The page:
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The Struggle with Velvet Yarn
You’ve seen it in the craft store – it’s so pretty, so soft, and it’s calling your name. But if you’ve ever tried to actually crochet with velvet yarn, you know it’s not the easiest material to work with. The velvet makes it hard to find the stitch you’re working in. On top of that, if your tension isn’t completely consistent, your project will come out looking inconsistent. There just isn’t any give.
Don’t give up just yet. There are too many beautiful things to be made! See below for my top 5 crochet stitches to use that will make working with velvet yarn a better experience.
How I Fell in Love with Velvet
Last year (2020… what are we calling it? The lost year?) like many people, I had a lot of free time. I had three large skeins of velvet yarn that I had tried to make a blanket with the previous year, but quickly gave up. I didn’t want to venture out to craft stores during the pandemic, so I decided to work with what I had.
I took the time to try different things and discovered some tricks that make working with velvet much easier. The result was so worth it! I can now make crochet items will velvet yarn, and make them quickly.
Why Standard Stitches are Hard
One of the most difficult things about working with Velvet Yarn is actually being able to see the stitch you are working into. The fuzzy yarn makes an awesome final product because there are fewer holes that can be seen, but this makes the making of the product difficult. This is true for the three basic crochet stitches – Single Crochet (SC), Double Crochet (DC), and Treble Crochet (TC).
This is not to say that these stitches are impossible. If you are following a pattern and want to use velvet yarn, do your best to feel out each stitch as you go. This will save you from missing a stitch and needing to frog your piece later. And that will save you time in the end!
But if you are crocheting free-hand, or would like to design something yourself, see below for list of stitches that make crocheting with velvet yarn much easier to work with!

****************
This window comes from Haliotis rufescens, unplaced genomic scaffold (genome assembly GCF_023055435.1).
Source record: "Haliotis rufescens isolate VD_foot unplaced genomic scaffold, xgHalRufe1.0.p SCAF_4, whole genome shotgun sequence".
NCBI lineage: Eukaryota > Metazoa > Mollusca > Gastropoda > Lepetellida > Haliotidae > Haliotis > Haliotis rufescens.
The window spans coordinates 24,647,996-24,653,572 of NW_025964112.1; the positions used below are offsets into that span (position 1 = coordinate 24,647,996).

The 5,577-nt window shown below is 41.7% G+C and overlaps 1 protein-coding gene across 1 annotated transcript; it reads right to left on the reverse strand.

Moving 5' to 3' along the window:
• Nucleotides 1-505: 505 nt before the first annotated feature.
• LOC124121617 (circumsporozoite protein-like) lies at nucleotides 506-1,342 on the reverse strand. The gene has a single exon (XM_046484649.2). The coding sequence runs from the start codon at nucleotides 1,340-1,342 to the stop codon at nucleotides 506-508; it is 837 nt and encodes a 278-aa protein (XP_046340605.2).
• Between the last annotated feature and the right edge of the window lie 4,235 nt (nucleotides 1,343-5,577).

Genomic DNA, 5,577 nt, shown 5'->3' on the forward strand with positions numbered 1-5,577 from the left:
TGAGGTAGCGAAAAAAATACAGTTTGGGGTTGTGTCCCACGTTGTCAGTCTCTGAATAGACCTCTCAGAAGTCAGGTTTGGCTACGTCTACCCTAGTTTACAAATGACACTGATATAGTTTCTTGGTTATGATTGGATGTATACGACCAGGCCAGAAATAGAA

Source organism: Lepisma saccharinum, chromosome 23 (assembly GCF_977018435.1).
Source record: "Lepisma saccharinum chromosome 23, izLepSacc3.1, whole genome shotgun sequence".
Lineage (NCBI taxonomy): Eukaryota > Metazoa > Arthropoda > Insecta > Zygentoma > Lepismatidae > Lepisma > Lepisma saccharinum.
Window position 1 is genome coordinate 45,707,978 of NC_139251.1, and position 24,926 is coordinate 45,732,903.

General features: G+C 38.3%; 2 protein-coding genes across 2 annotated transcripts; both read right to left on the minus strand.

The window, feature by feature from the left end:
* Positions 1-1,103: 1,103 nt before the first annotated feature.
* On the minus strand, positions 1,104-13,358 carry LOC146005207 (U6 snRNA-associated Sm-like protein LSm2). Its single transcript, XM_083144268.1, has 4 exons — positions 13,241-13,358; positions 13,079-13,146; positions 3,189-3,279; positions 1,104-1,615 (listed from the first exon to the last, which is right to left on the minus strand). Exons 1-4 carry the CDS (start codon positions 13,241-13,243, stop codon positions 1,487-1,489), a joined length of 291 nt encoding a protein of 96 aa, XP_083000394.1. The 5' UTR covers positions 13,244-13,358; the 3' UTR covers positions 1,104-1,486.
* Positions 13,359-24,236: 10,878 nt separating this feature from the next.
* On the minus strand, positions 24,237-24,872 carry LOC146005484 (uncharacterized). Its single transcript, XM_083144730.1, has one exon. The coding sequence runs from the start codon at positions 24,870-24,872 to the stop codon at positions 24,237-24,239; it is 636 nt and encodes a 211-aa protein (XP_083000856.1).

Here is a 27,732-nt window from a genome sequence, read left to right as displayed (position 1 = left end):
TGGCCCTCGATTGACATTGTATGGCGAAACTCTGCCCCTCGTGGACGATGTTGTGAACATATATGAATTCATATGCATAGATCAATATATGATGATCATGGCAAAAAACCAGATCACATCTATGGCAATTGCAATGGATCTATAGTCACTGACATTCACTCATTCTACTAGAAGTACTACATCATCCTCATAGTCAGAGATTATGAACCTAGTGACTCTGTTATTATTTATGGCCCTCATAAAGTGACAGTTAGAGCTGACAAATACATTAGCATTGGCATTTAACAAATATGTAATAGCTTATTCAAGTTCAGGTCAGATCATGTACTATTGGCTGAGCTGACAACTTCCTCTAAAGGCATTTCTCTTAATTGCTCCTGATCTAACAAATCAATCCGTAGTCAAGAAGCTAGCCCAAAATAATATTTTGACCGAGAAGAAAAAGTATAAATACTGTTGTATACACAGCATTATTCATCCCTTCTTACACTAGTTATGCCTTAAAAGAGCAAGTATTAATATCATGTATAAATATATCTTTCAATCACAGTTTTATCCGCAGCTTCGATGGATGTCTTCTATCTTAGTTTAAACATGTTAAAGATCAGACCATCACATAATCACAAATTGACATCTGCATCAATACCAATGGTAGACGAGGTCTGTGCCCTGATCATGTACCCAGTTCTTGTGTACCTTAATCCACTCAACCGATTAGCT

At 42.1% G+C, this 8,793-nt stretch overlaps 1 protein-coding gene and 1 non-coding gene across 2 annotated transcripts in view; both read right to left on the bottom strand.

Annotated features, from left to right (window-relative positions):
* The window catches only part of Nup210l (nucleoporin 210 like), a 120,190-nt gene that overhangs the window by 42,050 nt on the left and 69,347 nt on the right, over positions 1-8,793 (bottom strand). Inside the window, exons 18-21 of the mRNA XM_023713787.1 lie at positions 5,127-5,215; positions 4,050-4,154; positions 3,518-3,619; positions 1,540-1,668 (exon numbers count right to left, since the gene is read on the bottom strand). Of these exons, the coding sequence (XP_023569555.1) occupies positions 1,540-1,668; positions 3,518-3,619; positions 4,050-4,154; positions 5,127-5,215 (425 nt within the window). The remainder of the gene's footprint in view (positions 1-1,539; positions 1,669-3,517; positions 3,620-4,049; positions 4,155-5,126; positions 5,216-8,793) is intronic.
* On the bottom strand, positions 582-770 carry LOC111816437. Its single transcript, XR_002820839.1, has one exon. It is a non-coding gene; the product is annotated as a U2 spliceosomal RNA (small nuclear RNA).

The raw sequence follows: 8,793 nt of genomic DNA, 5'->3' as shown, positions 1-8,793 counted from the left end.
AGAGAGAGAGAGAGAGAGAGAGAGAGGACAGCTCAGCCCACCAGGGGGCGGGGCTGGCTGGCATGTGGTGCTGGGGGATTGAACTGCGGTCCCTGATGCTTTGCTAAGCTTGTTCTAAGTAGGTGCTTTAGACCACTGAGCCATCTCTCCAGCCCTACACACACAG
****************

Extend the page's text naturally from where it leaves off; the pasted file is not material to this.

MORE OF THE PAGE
Top 5 Stitches to use with Velvet Yarn
Stitch #1 – SC, HDC, and DC Between the Posts
As mentioned above – finding the stitch you need to work into with a fuzzy yarn? Not fun. If your project requires a standard Single Crochet (SC), Half Double Crochet (HDC) or Double Crochet (DC) stitch repeated, try working in between the posts. The ‘post’ is directly below where you would normally insert your hook.
The photo above shows an example of Double Crochet in between the posts. It will be easier to see the post in Double Crochet stitches because they are taller, but this method will work for all three of these stitches. (Notice that this item is actually three stitches in one? Bonus!)
Stitch #2 – The Granny Square
The granny square may not be a stitch exactly, but it is a project using Double Crochet stitches and chains, working from the center of the square out. Each new row of Double Crochet is worked into the chain spaces of the row before. This method of working in the chain spaces below is great for velvet or fuzzy yarn. No stitches to find!
If you have never crocheted a granny square before or if you need a refresher, stay tuned – there will be an entire blog post dedicated to granny squares coming soon. Let me know in the comments below if you are interested!
Stitch #3 – The Moss Stitch (Also Known as the Linen, Granite and Woven Stitch)
This one stitch has a lot of names floating around, but that’s probably because it’s used so often! It’s a go-to stitch of mine and it works great for velvet yarn. The entire stitch is made out of Single Crochet (SC) stitches and chains, so it does work up a bit slowly, but the end result is worth it!
Chain an even number.
Row 1: 1 Single Crochet (SC) in second chain from hook. *Chain 1, skip 1 chain, 1 SC in next chain, repeat from * to end of row. Chain 1 and Turn.